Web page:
JHH Weiler, a Jewish legal scholar who defended Italy’s practice of displaying the crucifix in public buildings before the Eur­opean Court of Human Rights, has called on Europe to overcome its “Christophobia” by acknowledging its Christian identity. In a short book entitled A Christian Europe: An Exploratory Essay, Weiler described what such a Europe would look like: “It is a Europe that, while celebrating the noble heritage of Enlightenment humanism, also abandons its Christophobia and neither fears nor is embarrassed by the recognition that Christianity is one of the central elements in the evolution of its unique civilisation. It is, finally, a Europe that, in public discourse about its own past and future, recovers all the riches that can come from confronting one of its two principal intellectual and spiritual traditions.”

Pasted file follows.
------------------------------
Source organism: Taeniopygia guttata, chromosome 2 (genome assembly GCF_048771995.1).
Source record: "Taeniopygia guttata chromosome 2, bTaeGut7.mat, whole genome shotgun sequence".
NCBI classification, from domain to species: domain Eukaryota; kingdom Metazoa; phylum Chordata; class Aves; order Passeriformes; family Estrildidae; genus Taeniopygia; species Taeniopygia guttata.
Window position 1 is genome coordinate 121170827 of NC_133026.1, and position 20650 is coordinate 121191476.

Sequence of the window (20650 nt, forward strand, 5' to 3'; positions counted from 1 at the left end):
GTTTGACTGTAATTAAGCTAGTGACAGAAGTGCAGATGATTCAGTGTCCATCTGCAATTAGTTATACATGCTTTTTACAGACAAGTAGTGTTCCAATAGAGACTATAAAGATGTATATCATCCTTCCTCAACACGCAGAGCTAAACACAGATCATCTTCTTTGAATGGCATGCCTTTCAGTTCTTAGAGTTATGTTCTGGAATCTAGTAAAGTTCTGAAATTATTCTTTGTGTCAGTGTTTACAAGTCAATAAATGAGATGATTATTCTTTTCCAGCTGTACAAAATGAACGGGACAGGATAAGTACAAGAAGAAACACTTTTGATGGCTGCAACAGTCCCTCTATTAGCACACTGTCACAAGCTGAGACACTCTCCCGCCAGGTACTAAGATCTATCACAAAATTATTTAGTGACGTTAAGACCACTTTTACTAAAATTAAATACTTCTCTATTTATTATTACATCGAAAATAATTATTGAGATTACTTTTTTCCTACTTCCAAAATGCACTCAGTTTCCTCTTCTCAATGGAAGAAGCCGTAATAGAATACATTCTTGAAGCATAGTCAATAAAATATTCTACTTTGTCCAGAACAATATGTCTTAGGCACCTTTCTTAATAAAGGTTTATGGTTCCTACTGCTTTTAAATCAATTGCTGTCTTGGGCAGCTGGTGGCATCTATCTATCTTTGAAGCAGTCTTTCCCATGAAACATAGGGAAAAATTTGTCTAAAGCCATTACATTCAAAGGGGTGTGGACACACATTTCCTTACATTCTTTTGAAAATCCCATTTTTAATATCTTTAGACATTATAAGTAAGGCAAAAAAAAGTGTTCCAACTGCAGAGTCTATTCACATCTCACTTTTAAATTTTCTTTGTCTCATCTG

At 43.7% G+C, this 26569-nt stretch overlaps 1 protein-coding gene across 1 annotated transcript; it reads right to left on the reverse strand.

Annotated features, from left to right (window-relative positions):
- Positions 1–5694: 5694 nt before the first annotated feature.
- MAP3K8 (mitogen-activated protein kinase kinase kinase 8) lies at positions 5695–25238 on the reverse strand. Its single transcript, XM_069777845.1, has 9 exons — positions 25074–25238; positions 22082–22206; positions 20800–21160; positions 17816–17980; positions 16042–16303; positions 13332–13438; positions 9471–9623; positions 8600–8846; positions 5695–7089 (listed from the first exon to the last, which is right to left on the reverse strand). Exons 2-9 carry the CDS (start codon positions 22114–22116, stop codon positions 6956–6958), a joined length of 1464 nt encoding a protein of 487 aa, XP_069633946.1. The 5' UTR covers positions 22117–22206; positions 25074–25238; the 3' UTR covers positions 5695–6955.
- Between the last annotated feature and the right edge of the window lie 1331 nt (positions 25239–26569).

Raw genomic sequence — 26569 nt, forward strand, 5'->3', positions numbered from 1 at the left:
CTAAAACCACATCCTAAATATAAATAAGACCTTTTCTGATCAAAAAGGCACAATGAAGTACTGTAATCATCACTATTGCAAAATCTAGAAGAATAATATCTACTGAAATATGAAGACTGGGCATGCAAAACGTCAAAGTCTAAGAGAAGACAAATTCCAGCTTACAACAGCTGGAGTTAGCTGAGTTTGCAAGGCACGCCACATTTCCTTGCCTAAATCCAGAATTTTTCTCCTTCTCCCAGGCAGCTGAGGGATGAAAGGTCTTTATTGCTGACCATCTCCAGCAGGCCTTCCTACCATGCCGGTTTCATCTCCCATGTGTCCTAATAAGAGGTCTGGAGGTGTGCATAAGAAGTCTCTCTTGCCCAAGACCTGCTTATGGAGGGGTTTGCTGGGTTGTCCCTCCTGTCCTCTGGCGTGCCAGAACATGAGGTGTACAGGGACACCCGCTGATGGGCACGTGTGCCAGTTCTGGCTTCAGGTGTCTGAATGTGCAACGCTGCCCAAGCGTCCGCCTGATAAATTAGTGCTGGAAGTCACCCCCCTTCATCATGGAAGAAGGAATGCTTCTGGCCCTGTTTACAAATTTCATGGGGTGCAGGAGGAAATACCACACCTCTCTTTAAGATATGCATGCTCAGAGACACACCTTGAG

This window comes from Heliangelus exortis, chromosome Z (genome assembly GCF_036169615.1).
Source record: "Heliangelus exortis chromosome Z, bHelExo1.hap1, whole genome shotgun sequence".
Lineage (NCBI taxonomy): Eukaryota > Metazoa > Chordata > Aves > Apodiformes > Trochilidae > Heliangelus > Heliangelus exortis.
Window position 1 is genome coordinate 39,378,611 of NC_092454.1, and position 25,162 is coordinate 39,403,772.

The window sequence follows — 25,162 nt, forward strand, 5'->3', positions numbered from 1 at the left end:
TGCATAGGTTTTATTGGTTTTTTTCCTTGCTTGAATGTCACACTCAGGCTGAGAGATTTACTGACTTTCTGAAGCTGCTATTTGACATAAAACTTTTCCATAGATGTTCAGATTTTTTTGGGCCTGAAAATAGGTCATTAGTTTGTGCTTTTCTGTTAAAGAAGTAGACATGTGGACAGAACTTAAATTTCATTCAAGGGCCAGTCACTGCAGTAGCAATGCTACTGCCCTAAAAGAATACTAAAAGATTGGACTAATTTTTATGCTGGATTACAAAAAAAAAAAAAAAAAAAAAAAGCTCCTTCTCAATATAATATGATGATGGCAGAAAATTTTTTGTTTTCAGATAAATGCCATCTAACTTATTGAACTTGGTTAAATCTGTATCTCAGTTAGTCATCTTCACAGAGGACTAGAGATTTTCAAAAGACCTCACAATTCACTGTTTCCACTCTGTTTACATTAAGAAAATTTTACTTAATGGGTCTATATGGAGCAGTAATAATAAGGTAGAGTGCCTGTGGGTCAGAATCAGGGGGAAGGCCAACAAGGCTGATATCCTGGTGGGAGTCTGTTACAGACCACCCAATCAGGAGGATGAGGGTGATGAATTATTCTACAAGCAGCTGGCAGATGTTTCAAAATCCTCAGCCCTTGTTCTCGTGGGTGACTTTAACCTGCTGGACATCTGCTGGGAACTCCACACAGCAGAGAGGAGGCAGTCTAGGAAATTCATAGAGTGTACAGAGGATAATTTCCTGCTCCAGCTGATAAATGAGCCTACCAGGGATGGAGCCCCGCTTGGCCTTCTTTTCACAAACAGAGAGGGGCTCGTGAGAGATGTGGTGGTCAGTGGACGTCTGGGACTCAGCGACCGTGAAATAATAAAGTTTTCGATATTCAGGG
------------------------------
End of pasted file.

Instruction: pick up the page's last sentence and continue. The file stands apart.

Benedict XVI issued a similar call in his 2011 message for the World Day of Peace. He lamented “hostility and prejudice against Christians” and urged Europe to “be reconciled to its own Christian roots”:
“I also express my hope that in the West, and especially in Europe, there will be an end to hostility and prejudice against Christians because they are resolved to orient their lives in a way consistent with the values and principles expressed in the Gospel. May Europe rather be reconciled to its own Christian roots, which are fundamental for understanding its past, present and future role in history; in this way it will come to experience justice, concord and peace by cultivating a sincere dialogue with all peoples.”